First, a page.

FROM THE BULL | When companies start talking about their core values I switch off. Mostly, they are trying to sell you something or convince you that they are better than they actually are. The same applies when they publish this stuff on their website or in their marketing material. In my experience if you feel compelled to describe your core values in a sales pitch then they are, most likely, not true.
Core values are not intended to be used as feel-good catch-phrases. Their purpose is to describe the collective behaviours of the organisation and what is important to it. They’re a lot more than words on a page.
One problem is that many companies construct their core values statements on a weekend retreat or during a two hour workshop. They then get hashed around by a couple of senior managers and approved by the CEO. Somebody then types them up, sticks them in a frame in the reception area and they are never referred to again. The problem is that they reflect the “rosy” view of 2-3 people at the top rather than the realistic view of the masses. They describe what the company WANTS to be, not what it is.
If companies were honest with themselves they would acknowledge that their true core values, evidenced through their behaviour, may be vastly different from what they purport them to be. It is human nature to over-state your core values and it’s very common to make them aspirational. The problem is that unless they’re actually true they’re no use to you.
Core values are the embodiment of the collective behaviours of everyone in the organisation. They are rooted in the day to day reality of how you do business and how you deal with (and treat) your partners, customers, suppliers and staff.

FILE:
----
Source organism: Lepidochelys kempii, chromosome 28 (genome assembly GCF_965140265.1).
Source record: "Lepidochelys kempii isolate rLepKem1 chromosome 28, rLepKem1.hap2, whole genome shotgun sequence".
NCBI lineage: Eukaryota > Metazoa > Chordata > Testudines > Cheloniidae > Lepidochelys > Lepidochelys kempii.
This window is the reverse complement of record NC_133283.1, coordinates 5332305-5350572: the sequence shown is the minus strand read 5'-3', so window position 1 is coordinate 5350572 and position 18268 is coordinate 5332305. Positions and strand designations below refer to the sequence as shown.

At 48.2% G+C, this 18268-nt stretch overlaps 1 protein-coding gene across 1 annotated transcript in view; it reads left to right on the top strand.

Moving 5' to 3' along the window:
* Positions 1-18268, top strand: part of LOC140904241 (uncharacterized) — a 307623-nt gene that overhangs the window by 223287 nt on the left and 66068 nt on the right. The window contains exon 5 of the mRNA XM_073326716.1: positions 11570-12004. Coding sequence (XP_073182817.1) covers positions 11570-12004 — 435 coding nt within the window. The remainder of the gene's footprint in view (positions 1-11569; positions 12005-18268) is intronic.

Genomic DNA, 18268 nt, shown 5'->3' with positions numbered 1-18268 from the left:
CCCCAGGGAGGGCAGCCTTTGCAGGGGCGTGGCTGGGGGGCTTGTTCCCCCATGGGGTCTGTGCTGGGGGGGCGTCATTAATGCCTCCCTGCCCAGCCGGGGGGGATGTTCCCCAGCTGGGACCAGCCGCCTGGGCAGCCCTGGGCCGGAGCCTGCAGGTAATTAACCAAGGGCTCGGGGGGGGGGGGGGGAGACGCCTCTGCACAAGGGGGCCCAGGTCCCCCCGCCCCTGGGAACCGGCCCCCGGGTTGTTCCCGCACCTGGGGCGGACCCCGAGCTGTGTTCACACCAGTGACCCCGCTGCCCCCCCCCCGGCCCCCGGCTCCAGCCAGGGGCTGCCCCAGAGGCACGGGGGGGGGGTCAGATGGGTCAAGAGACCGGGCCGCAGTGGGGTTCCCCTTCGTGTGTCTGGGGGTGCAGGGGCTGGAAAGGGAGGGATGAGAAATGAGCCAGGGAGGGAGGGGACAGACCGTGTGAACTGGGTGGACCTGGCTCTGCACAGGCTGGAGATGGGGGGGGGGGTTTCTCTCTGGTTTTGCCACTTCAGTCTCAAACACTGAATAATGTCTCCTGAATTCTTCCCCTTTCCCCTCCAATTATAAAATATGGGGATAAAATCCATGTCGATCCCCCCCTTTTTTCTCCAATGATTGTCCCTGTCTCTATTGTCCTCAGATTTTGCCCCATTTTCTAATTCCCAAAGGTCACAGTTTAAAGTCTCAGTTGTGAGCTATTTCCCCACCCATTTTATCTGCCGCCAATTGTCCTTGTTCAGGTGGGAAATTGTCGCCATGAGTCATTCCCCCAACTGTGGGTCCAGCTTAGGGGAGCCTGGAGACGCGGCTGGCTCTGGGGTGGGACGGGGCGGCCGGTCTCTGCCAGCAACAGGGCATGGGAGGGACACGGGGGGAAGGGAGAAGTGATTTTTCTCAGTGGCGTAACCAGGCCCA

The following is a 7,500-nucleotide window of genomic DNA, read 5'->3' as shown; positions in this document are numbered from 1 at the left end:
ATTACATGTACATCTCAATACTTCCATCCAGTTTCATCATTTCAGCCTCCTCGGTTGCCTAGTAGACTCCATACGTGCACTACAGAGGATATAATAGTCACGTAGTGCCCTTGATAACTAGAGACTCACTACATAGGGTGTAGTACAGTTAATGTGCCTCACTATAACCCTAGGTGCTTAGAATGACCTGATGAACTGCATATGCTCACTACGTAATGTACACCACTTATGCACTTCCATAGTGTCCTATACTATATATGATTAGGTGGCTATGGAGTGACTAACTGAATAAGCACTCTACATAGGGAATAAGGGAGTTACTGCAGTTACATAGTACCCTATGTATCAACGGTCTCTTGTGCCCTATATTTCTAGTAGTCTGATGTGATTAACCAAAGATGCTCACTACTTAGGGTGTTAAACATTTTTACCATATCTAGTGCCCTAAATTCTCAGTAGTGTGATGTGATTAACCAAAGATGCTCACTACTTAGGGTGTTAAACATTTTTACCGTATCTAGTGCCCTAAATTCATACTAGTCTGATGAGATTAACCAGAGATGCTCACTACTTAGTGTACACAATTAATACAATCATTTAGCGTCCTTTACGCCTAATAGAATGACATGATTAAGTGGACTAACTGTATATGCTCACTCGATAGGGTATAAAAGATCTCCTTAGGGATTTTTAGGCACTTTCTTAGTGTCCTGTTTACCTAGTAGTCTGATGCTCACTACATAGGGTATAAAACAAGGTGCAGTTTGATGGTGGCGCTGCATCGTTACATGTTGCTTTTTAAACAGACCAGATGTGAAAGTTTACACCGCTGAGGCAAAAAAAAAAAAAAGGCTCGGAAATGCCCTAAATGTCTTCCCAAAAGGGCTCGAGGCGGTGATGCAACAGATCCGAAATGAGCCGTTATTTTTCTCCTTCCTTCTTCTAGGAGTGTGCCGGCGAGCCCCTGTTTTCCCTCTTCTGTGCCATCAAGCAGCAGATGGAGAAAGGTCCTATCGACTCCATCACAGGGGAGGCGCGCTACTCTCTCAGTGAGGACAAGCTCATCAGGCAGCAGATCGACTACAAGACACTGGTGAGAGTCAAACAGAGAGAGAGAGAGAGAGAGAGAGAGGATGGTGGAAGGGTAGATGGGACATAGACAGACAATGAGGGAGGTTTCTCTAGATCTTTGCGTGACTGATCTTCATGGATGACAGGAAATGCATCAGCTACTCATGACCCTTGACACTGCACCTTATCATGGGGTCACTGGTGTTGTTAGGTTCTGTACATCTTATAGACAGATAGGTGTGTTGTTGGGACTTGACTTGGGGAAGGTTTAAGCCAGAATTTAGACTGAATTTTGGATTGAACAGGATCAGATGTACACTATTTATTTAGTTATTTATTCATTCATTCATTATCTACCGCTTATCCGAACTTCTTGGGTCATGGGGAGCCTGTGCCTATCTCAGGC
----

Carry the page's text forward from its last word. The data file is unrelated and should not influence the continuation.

I operate my business interests based on three core values only. I have never written them down before nor have they changed in twenty years:
- We must continue to innovate even when there is no pressing need to.
- If we say we’ll do it, we do it
- We must be kind
I’m not perfect by any means and I screw things up regularly. What these core values do is help me to stay on track and to force me to regulate my behaviour when I need to.
Being kind is the least understood value on the list. It shouldn’t be confused with being nice. The difference is that kindness costs you something every time you give it; niceness rarely costs much. Kindness is about providing help even when there is nothing in it for you. Even when it is painful and it’s easier to just ignore the situation and leave it to someone else to fix.
Kindness can manifest itself in many ways. As an example, on a few occasions, I have been compelled, following exhausting all other options, to use brutal frankness to force much-needed change and to make people see sense. People don’t always like it and it is certainly not enjoyable to do it. It might even hurt a relationship for a while. Looking back it would have been easier to go along with the status quo and ignore the issue. Sometimes I wish I could do that but as I’ve gotten older I’ve realised that I can’t. In the end you have to live your values daily and if your motives are pure and your behaviour is consistent people will eventually (and sometimes grudgingly) have to concede that your actions were underpinned by kindness.
So how do you describe your core values – words on a page or a living, breathing representation of the collective behaviours of your organisation?
Have a great week…